I am not too sure what caused my glucose levels to rise. A good guess would be the Hctz and my beta blocker. I take other drugs, such as an acid blocker, so maybe that one had also contributed. This PPI inteferes with the production of stomach acid, thus altering the digestion.
Thiazide diuretics and beta blockers are associated with the development of glucose intolerance and diabetes. The newer beta blockers that cause vasodilation and the beta blockers with ISA should not be as bad.:) How many people with diabetes, who have been taking beta blockers for many years, can say with absolute certainity that their disease is a direct result of taking this drug, and that no other factors have played a role in their getting this disease (such as being overweight, genes, etc.)? I think the correlation between the drug and the development of diabetes can be very difficult to establish. The actual number of people with impaired glucose tolerance from using these drugs could be higher than we think. :(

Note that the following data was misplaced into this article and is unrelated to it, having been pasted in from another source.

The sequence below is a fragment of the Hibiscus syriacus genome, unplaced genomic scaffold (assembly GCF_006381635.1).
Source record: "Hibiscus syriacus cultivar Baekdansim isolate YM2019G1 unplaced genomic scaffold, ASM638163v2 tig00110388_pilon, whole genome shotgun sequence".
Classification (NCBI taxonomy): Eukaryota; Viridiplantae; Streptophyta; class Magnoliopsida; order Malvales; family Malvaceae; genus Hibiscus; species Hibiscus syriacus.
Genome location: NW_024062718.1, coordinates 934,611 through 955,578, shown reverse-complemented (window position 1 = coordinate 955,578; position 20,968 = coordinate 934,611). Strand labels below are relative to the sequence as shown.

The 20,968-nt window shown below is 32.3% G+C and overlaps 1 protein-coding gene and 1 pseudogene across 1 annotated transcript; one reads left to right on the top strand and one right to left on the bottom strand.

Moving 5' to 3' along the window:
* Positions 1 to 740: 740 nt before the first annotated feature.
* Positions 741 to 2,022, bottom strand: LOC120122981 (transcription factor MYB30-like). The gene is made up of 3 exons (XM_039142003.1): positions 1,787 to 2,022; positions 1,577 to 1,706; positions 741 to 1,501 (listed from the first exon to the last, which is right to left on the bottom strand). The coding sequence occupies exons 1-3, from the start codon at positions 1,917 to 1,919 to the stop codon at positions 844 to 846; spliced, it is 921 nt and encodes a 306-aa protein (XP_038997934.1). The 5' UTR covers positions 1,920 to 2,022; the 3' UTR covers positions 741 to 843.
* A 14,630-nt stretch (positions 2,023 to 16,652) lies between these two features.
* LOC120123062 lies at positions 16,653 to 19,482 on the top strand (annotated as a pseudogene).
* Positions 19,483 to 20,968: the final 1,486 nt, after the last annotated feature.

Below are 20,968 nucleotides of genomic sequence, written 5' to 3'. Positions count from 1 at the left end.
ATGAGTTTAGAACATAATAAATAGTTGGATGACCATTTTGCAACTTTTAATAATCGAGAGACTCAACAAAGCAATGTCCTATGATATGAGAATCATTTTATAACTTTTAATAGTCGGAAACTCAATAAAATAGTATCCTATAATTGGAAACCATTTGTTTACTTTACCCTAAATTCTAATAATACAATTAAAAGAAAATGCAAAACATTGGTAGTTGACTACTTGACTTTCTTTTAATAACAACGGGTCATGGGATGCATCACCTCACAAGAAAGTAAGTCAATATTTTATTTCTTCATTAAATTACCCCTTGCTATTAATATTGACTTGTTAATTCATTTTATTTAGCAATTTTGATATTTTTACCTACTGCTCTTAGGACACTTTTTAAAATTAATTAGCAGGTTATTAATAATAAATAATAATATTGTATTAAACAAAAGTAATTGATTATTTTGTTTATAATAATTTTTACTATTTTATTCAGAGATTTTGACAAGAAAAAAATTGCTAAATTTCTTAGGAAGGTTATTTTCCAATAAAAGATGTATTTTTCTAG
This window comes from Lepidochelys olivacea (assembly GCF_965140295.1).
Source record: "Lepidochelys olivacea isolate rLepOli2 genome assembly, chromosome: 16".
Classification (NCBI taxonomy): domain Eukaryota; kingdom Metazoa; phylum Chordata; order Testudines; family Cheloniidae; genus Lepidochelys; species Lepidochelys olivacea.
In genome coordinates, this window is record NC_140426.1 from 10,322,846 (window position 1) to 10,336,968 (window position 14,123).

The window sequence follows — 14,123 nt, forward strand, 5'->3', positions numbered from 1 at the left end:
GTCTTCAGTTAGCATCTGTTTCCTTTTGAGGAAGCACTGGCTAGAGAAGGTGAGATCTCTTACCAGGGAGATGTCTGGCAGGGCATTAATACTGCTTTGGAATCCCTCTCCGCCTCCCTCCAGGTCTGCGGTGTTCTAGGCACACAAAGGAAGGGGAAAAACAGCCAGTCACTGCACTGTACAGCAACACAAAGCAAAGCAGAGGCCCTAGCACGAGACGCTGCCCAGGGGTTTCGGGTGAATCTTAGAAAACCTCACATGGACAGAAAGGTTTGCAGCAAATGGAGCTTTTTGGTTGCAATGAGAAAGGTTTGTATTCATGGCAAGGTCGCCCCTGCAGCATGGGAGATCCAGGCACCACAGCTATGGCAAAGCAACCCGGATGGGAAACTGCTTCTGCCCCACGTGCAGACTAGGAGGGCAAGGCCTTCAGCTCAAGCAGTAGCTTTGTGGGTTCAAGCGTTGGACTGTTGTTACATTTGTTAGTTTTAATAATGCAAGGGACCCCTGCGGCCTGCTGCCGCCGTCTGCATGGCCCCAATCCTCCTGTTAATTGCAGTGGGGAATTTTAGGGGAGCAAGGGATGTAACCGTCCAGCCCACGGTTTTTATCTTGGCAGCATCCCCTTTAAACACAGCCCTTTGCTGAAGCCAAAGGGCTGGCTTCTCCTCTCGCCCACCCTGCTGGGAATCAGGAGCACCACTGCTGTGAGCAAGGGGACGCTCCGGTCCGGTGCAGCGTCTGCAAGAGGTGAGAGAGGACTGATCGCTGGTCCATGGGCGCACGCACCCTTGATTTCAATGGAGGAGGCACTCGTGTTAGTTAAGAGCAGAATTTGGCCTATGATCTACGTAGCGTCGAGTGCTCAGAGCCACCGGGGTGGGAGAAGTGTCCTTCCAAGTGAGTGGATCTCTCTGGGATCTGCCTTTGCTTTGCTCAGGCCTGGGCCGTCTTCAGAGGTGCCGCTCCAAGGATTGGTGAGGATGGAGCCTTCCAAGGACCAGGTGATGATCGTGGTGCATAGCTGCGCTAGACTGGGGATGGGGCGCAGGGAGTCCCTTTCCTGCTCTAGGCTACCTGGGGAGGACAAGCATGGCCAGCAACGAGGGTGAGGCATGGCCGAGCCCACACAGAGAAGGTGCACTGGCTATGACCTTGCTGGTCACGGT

An analysis of an ASCOT study showed beyond doubt that calcium channel blockers and ACE Inhibitors limit new-onset diabetes, while the beta blockers, such as Atenolol, and thiazide diuretics, help cause it. One must look not only at the intial results of the study, but also post-hock analysis and substudies for this type of information. The CCBs you took should have had little or no effect on your blood glucose. There are other drugs for treating various conditions that have this effect on glucose metabolism.
One theory is that the beta blockers affect the glucose tolerance adversely because by increasing the peripheral vasoresistance, they also cut off the blood supply to the muscles. This, in turn, cuts the skeletal muscles' ability to metabolize blood sugar. Interesting, isn't ít? :)